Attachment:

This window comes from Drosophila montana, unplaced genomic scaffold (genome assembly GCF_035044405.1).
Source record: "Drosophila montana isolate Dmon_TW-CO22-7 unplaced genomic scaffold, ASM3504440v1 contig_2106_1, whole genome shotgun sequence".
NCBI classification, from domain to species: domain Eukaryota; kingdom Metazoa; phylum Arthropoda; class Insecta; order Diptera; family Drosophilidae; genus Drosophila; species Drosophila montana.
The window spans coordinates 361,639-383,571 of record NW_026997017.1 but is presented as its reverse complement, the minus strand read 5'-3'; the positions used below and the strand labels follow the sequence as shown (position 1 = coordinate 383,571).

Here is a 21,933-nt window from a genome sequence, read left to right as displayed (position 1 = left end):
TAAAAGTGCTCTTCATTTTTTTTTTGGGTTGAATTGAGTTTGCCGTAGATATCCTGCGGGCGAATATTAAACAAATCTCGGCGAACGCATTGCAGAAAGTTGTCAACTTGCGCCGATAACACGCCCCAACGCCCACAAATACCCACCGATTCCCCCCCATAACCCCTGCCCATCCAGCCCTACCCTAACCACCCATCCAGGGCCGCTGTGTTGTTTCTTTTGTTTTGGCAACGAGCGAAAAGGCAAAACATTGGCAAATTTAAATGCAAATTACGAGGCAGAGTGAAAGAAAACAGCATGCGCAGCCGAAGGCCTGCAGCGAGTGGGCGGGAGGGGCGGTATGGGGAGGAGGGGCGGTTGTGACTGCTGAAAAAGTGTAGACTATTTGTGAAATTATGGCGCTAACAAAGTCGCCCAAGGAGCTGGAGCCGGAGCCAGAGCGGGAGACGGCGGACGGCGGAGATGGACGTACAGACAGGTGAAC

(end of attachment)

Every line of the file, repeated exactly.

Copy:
This window comes from Drosophila montana, unplaced genomic scaffold (genome assembly GCF_035044405.1).
Source record: "Drosophila montana isolate Dmon_TW-CO22-7 unplaced genomic scaffold, ASM3504440v1 contig_2106_1, whole genome shotgun sequence".
NCBI classification, from domain to species: domain Eukaryota; kingdom Metazoa; phylum Arthropoda; class Insecta; order Diptera; family Drosophilidae; genus Drosophila; species Drosophila montana.
The window spans coordinates 361,639-383,571 of record NW_026997017.1 but is presented as its reverse complement, the minus strand read 5'-3'; the positions used below and the strand labels follow the sequence as shown (position 1 = coordinate 383,571).

Here is a 21,933-nt window from a genome sequence, read left to right as displayed (position 1 = left end):
TAAAAGTGCTCTTCATTTTTTTTTTGGGTTGAATTGAGTTTGCCGTAGATATCCTGCGGGCGAATATTAAACAAATCTCGGCGAACGCATTGCAGAAAGTTGTCAACTTGCGCCGATAACACGCCCCAACGCCCACAAATACCCACCGATTCCCCCCCATAACCCCTGCCCATCCAGCCCTACCCTAACCACCCATCCAGGGCCGCTGTGTTGTTTCTTTTGTTTTGGCAACGAGCGAAAAGGCAAAACATTGGCAAATTTAAATGCAAATTACGAGGCAGAGTGAAAGAAAACAGCATGCGCAGCCGAAGGCCTGCAGCGAGTGGGCGGGAGGGGCGGTATGGGGAGGAGGGGCGGTTGTGACTGCTGAAAAAGTGTAGACTATTTGTGAAATTATGGCGCTAACAAAGTCGCCCAAGGAGCTGGAGCCGGAGCCAGAGCGGGAGACGGCGGACGGCGGAGATGGACGTACAGACAGGTGAAC